Lord Davies of Oldham: A typical exo-atmospheric burst as defined by, for example, DEF STAN 59–41 would produce large electromagnetic fields from the electromagnetic pulse over most of Western Europe. These fields would be sufficiently strong to produce a variety of disruptive effects on electronics-rich systems, including those employed in motor vehicles such as sensors and computer-based engine management systems (EMS). Diesel engines would be likely to be affected when EMS were used. For example, modern diesel engines use a fuel injection system based on common fuel rail configuration whereby fuel metering is controlled at each injector via an EMS. The effects would be seen as a random disruption of the performance and would most likely be manifest in engine stalling behaviour. It is unlikely that permanent damage or disruption would occur and the engines would usually be able to restart once the EMP event had passed. On some occasions EMS may require resetting by a complete power off/on recycling or a workshop-based reprogramming operation. As an aside, any motor vehicle with an immobilizer, engine, gearbox and/or suspension electronic management system could be affected by EMP.

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The disruption from an endo-atmospheric or ground burst would be via a combination of the following physical effects rather than just from EMP: initial nuclear radiation, source EMP, thermal pulse, blast and residual radiation.

Lord Jopling asked Her Majesty's Government:

    Whether any recent research has discovered methods of protecting motor vehicles from being disabled as a consequence of a nuclear explosion.[HL3126]

Lord Davies of Oldham: Techniques to protect equipment from the effects of the electromagnetic pulse (EMP) produced by nuclear explosions are well known and implementation for military vehicles is mandated by, for example, DEF STAN 23–6 (common technical requirements for military logistic vehicles and towed equipment). Specific techniques for hardening against all electromagnetic hazards (including EMP) are contained in guideline documents such as those produced under the Ministry of Defence's corporate research programme.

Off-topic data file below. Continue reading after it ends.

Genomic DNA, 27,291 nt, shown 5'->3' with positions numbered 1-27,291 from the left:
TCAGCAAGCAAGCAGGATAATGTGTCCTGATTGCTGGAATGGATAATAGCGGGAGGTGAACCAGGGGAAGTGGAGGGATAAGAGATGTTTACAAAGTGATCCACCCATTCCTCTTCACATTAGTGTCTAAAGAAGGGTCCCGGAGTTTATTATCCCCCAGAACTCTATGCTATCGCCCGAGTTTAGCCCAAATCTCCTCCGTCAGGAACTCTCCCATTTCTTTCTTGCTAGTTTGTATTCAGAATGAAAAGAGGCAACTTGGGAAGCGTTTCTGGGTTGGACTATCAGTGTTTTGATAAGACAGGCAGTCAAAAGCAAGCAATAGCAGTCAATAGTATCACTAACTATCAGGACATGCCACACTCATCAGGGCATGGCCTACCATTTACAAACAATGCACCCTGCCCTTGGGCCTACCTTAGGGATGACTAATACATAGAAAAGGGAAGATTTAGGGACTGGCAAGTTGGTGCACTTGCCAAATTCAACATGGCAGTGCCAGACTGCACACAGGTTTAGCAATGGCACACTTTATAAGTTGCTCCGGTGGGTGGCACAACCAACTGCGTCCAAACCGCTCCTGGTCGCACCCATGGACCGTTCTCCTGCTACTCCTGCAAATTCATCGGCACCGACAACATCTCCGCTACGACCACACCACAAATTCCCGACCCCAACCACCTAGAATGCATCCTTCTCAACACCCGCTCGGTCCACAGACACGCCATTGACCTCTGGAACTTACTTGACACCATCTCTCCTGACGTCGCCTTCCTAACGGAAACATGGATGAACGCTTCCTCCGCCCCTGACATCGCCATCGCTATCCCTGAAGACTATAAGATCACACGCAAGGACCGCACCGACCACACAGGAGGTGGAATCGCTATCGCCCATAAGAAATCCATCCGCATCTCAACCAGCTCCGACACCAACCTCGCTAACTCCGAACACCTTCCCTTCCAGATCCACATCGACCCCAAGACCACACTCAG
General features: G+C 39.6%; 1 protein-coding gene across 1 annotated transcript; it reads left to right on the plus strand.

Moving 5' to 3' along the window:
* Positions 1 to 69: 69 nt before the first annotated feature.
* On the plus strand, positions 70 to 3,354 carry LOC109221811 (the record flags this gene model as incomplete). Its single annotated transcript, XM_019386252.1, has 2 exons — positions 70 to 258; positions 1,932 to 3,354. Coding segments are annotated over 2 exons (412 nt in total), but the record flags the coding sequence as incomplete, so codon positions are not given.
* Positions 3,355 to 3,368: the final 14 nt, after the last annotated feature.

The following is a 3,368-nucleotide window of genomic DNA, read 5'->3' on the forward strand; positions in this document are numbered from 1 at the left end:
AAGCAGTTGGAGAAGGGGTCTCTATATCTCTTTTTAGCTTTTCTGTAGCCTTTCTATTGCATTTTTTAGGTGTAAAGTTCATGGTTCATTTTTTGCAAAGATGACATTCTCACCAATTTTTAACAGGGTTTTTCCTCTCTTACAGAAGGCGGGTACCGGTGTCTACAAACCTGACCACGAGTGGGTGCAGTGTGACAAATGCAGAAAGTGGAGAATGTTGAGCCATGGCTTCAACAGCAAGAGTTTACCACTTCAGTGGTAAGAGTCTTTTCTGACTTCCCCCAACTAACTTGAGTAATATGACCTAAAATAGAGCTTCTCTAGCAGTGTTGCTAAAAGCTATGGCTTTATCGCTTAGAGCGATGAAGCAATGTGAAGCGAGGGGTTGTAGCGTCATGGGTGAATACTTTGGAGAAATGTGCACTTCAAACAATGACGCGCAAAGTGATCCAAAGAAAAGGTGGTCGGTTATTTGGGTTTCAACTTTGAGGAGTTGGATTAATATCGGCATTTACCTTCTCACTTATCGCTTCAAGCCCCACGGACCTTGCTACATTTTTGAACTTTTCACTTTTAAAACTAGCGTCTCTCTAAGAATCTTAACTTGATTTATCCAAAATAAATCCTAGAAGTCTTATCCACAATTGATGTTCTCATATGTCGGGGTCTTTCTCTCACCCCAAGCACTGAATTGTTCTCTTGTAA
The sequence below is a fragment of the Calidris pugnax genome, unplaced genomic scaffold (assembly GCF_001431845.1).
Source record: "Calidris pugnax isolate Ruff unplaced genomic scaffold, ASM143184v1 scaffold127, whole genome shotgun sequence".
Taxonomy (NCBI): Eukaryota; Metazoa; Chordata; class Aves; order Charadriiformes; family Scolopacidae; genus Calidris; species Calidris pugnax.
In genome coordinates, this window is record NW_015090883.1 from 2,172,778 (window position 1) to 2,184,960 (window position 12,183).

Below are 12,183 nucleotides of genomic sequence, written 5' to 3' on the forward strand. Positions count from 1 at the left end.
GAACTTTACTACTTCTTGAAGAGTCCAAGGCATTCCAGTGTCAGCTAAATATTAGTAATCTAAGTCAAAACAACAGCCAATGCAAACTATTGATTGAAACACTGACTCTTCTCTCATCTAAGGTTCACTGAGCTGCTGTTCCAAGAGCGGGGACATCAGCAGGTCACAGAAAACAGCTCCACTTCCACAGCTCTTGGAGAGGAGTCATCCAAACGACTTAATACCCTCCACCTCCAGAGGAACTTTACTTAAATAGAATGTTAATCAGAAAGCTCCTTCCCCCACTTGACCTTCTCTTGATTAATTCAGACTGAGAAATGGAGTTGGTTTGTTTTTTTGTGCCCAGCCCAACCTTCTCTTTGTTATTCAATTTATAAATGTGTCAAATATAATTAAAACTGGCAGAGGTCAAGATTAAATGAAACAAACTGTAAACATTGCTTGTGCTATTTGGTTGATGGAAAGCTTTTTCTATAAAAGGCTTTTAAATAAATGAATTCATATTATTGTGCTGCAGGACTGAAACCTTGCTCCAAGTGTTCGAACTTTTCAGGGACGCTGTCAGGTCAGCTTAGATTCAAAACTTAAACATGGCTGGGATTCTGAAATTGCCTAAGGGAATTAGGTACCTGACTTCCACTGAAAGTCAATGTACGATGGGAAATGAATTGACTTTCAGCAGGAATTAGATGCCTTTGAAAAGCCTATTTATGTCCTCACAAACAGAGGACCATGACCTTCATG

Railway Safety

Lord Berkeley asked Her Majesty's Government:

    Further to the Written Answer by the Lord Macdonald of Tradeston on 10 June (WA 20), how many lives are expected to be saved over a period of 40 years by the installation of the European rail traffic management system level 2 system D.[HL3341]

Lord Davies of Oldham: The ERTMS programme team has estimated that, over a period of 40 years, implementation of the European rail traffic management system (ERTMS) level 2 system D would save 56 "equivalent fatalities" through a reduction in the number of signals passed at danger, and 99 fatalities through people transferring from road to rail. These figures are not strictly comparable because they have been calculated using different methodologies.

Heathrow Airport: Travelators

Lord Acton asked Her Majesty's Government:

    What programme the Civil Aviation Authority has installed to improve the performance of the travelators at Heathrow Airport.[HL3355]

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Lord Davies of Oldham: The performance of travelators at Heathrow is primarily a matter for the management of the airport. However, following an adverse finding on the relationship between price and service quality at Heathrow Airport by the Competition Commission when it reviewed the BAA London airports in 2002, the Civil Aviation Authority, as airport economic regulator, imposed a condition in the airports' permission to levy charges that requires the airport to pay rebates to airlines from summer 2003 if specified standards for a number of services, including travelators, are not met. The standard for travelators is that in each month they should be available for 98 per cent of the time during the core period of the day from 05:00 to 23:00. It is open to airports and airlines locally to consider whether this or any other standard is appropriate and to apply to the Civil Aviation Authority for a variation to ensure that service standards best meet needs at individual locations.

Road Traffic Signals

Lord Methuen asked Her Majesty's Government:

    Whether they have plans to introduce road traffic signals (as used elsewhere in Europe) which display an additional numeric aspect in red or green as appropriate to that phase of their operation, indicating the number of seconds remaining for that phase.[HL3464]

Lord Davies of Oldham: Many countries operate traffic light signals with fixed green and fixed red periods. In these circumstances, countdown timers can be used as the remaining period is known precisely.

In the UK, the majority of traffic signals are vehicle-actuated, the duration of the green period being affected by the vehicular flow on that approach and the demand from any opposing flow or pedestrian push buttons. Typically, the green period could vary between 7 and 30 seconds during the working day. At quieter times the green will stay illuminated until a demand is registered from an opposing approach or push button.

This responsive system has advantages in terms of efficient vehicle flow and fuel economy. It also minimises frustration caused by unnecessary delays, as drivers and other road users can normally see the need for being held on a red signal. With this system, countdown timers are not a practical proposition, as it is impossible to predict the green time left.